Dept. of Homeland Security testing of a steel slat prototype for border wall proved it could be cut through with a saw, according to a report by DHS.A photo obtained by @NBCNews shows the results of the test. https://t.co/SNxn6YneG9 pic.twitter.com/UP9EgHGxDx — NBC News (@NBCNews) January 10, 2019
Because most public building and infrastructure construction projects in New York City are managed and funded by local government agencies, work will carry on. But that doesn’t mean it will all run as smoothly as expected. As weeks pass on, it will likely become increasingly difficult to import the necessary building materials selected for these construction projects. This is not only because of President Trump’s trade war but because of international shipping delays and a slow-down in safety checks through other agencies. The Federal Maritime Commission is closed and cannot smoothly regulate cargo clearance or port activity. In addition, hazardous materials being imported into the United States might be held up as all port investigators within the U.S. Consumer Product Safety Commission have been furloughed. What’s more, the Commerce Department can’t process requests from manufacturing companies who want an exemption from Trump’s metal tariffs. These are all big issues for U.S.-based manufacturers that can’t plan for the year ahead if they don’t have an accurate estimate of how much important imported materials will cost them and how long those products will take to reach them. Trump plans to make a televised, prime-time address tonight to discuss what he calls a humanitarian crisis at the U.S. Southern border. It’s unclear whether he’ll give an actual timeline for getting the government up and running again, though he’s repeatedly said he won’t cancel the shutdown until Congress gives him the full $5.6 billion needed to build his border wall. Until then, contractors in every city and state will have to make do with potential delays and money coming from their own bank accounts.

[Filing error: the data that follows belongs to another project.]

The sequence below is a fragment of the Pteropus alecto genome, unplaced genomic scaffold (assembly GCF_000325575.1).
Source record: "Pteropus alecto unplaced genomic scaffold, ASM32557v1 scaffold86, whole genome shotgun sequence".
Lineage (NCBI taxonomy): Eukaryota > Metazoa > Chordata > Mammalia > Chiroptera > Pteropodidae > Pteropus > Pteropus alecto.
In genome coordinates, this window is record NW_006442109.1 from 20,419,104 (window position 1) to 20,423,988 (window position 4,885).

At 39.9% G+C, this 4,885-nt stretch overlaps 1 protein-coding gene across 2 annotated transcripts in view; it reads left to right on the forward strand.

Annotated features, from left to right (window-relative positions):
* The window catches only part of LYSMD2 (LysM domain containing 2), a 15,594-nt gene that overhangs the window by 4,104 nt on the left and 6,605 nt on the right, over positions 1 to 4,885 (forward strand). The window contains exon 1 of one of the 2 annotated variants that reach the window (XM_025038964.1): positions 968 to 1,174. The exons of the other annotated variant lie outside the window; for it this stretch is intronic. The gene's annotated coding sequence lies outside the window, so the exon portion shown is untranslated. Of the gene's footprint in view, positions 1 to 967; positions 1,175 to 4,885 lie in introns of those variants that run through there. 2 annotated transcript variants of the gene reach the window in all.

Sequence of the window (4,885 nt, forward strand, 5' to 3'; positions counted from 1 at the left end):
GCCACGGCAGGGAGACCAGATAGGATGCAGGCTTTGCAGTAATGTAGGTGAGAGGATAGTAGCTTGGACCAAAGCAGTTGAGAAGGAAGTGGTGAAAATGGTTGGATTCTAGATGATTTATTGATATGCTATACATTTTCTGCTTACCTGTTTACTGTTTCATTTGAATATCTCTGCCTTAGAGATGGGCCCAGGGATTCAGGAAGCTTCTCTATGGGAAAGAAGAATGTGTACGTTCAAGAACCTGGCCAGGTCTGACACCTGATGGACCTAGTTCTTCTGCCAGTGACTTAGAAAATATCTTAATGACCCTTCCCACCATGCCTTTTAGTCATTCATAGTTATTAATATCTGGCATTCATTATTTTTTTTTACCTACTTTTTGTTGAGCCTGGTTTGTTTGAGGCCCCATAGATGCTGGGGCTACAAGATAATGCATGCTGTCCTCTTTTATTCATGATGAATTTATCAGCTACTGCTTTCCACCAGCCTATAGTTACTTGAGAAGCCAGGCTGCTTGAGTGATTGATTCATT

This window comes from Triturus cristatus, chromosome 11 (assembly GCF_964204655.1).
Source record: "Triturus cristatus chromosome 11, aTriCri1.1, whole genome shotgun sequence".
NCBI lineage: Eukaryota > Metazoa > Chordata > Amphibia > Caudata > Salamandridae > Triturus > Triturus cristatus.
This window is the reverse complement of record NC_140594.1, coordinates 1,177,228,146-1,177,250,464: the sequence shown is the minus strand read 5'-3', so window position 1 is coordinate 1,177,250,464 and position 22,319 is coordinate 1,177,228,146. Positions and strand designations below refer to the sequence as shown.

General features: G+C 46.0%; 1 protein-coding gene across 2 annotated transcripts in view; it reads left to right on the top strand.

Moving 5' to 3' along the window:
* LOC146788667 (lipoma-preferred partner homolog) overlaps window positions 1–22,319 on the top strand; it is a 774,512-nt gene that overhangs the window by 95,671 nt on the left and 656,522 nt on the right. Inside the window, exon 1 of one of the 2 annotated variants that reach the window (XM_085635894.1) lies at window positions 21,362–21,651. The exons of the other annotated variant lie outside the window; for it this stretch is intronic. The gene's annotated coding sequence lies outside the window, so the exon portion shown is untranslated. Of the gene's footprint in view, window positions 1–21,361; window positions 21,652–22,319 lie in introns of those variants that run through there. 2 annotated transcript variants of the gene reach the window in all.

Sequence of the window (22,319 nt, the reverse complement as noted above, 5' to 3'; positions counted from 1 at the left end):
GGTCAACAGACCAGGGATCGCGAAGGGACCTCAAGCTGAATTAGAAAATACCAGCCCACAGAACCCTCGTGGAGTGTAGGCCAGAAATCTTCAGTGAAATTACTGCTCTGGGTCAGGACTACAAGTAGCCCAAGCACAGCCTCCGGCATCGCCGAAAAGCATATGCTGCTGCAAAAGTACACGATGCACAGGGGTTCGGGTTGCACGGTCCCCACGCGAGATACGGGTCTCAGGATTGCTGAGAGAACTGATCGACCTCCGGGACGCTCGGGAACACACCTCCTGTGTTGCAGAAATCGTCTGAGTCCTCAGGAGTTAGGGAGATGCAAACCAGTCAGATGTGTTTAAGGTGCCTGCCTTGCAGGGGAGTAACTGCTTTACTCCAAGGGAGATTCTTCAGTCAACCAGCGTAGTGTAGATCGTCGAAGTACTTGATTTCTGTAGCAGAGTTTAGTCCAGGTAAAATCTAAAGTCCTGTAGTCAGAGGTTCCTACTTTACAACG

Enough with the memes. Just quit hurting innocent people and re-open the government. https://t.co/7cW20gFriH— Chuck Schumer (@SenSchumer) January 6, 2019